Since this is a team project, the intern will be expected to take part in weekly meetings, provide updates about their portion of the project to the team, and actively participate in team decision-making. Finally, while the intern will be expected to work independently, they are also expected to communicate challenges and potential solutions with the team.
The student should have a strong computer science background. While mathematics and statistics skills are helpful, they are not required. The student should have strong written and oral communication skills. The student should be able to work as part of a team, as well as able to work independently. Experience developing apps (iOS, Blackberry, Android) and/or working with social media APIs is useful, but not necessary.
Touching the Curve: Facilitating Math & Stats Education with Sound, Gesture, and NextGen Tech Devices
The goal of the Sonification and Gesture Control (SonG-C) research program is to develop tools to facilitate the mathematics and statistics education of the visually impaired. Specifically, we are developing tools that combine sonification (sound) and gesture controls to evaluate their effectiveness to improve the understanding of mathematical and/or statistical concepts for individuals who are visually impaired. The program includes developing and evaluating tools that combine sonification with
- touch devices (such as the iPad, iPod Touch, or iPhone),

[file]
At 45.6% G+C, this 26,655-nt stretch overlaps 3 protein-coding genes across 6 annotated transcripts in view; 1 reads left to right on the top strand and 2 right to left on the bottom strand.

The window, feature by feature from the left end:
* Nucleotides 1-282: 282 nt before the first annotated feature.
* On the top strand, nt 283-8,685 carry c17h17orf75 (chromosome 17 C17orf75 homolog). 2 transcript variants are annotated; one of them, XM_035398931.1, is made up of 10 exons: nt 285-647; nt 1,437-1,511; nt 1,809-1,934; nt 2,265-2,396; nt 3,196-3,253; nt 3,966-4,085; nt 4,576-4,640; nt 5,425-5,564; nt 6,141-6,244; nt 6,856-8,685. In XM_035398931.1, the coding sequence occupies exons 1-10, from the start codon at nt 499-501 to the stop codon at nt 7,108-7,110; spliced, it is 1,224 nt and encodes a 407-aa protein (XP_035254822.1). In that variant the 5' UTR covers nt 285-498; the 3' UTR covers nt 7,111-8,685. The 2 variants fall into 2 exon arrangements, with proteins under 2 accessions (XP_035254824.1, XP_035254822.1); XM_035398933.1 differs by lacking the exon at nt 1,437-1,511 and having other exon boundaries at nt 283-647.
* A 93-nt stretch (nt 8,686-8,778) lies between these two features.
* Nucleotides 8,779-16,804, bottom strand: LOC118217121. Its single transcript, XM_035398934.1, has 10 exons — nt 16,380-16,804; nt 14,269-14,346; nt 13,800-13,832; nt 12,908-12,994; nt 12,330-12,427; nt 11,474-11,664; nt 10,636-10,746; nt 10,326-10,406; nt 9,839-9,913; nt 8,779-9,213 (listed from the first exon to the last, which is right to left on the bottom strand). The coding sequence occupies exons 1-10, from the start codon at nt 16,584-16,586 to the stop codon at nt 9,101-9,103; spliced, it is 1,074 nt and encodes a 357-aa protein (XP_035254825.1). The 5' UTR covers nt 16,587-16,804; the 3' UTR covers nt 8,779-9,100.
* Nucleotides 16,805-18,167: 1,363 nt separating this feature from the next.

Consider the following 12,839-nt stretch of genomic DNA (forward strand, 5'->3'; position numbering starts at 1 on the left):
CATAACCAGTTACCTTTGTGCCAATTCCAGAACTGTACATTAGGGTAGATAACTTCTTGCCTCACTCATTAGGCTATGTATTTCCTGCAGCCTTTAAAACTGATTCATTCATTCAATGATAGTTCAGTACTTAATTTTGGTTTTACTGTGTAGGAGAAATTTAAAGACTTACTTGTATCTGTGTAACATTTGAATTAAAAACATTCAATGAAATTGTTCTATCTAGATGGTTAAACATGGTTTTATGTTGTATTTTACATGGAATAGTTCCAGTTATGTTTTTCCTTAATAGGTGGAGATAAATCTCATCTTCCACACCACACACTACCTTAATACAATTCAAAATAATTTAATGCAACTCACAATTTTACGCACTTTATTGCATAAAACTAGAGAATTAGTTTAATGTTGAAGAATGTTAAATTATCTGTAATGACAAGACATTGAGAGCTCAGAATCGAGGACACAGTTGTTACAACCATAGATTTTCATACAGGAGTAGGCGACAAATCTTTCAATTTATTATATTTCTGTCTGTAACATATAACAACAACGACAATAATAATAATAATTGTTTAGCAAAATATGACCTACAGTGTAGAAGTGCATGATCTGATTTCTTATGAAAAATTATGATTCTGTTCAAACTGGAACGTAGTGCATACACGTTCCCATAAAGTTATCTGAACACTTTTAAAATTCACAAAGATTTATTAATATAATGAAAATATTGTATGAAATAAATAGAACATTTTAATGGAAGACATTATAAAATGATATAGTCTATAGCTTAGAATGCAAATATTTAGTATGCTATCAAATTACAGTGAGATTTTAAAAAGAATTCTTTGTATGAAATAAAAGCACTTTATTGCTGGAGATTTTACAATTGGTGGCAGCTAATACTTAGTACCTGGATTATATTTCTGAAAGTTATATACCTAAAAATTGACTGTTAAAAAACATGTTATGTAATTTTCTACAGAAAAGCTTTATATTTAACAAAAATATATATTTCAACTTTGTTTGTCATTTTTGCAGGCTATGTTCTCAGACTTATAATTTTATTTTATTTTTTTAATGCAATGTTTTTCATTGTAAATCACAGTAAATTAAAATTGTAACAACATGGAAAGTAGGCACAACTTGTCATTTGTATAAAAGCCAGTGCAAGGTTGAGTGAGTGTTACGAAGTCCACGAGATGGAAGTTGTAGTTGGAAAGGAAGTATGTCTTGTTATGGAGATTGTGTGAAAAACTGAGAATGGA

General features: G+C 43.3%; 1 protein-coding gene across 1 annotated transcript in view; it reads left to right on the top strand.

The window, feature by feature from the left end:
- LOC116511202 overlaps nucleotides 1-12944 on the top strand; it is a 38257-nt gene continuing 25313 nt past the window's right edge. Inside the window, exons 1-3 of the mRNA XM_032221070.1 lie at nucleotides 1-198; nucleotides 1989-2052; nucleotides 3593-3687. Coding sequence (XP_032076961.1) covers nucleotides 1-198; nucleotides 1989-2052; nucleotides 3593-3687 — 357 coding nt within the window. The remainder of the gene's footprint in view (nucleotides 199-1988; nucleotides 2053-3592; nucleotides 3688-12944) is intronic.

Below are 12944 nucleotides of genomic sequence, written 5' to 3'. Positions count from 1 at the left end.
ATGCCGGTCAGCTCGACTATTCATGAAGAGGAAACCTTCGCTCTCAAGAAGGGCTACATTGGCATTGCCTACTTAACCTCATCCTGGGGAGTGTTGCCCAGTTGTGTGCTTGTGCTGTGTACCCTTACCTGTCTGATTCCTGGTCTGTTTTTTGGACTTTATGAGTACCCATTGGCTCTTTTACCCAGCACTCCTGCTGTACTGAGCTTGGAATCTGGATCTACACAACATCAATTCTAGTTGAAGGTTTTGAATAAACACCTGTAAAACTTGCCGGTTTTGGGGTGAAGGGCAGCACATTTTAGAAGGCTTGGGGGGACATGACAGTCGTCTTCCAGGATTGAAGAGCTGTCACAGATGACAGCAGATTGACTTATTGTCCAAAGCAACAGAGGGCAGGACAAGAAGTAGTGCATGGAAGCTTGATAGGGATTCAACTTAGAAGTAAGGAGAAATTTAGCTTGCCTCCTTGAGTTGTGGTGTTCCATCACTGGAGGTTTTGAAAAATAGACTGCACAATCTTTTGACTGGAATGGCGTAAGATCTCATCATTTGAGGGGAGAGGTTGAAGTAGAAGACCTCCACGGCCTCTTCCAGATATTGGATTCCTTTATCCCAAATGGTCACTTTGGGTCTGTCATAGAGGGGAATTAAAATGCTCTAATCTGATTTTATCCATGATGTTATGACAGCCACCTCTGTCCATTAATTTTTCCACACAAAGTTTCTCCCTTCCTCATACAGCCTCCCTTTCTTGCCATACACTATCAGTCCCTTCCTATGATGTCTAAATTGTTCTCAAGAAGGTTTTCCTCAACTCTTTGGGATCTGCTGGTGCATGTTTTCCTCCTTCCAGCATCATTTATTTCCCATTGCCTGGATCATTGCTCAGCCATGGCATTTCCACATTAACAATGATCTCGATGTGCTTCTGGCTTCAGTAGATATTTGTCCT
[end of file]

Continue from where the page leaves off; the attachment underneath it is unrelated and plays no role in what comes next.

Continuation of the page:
- next generation gesture control devices (such as the Leap Motion or the MYO Armband by Thalmic Labs).
The idea – determine if hand gestures and sound can be used to “visualize”, for example, a parabola, or a scatterplot of data. If so, we seek to understand the types of information a visually impaired individual can glean from this “visualization”, and then determine the effect this has on their ability to understand mathematical and statistical concepts.
The student will be expected to develop tools that will be tested for their utility to improve the mathematics and statistics understanding of the visually impaired. The student will work with a team to implement and test tools that incorporate touch screen, and next generation devices with sound. This may include web development, and/or app development (iOS and/or Android).
The first portion of the internship will be set aside for the intern to learn about sonification, and to review the work that has been completed to date (including any coding standards that have been implemented). They will also have time to learn about the specific coding languages (likely C, C++, or C#, although other options may be available). That is, the student is not expected to have a mastery of these particular languages, but should know how to code, and have the ability to learn a new language.
The student will work in a team. As such, they will be expected to attend weekly meetings, provide updates on their progress and challenges, and contribute to team decisions.
The student should have a strong computer science background. While mathematics and statistics skills are helpful, they are not required. The student should have strong written and oral communication skills. The student should be able to work as part of a team, as well as be able to work independently.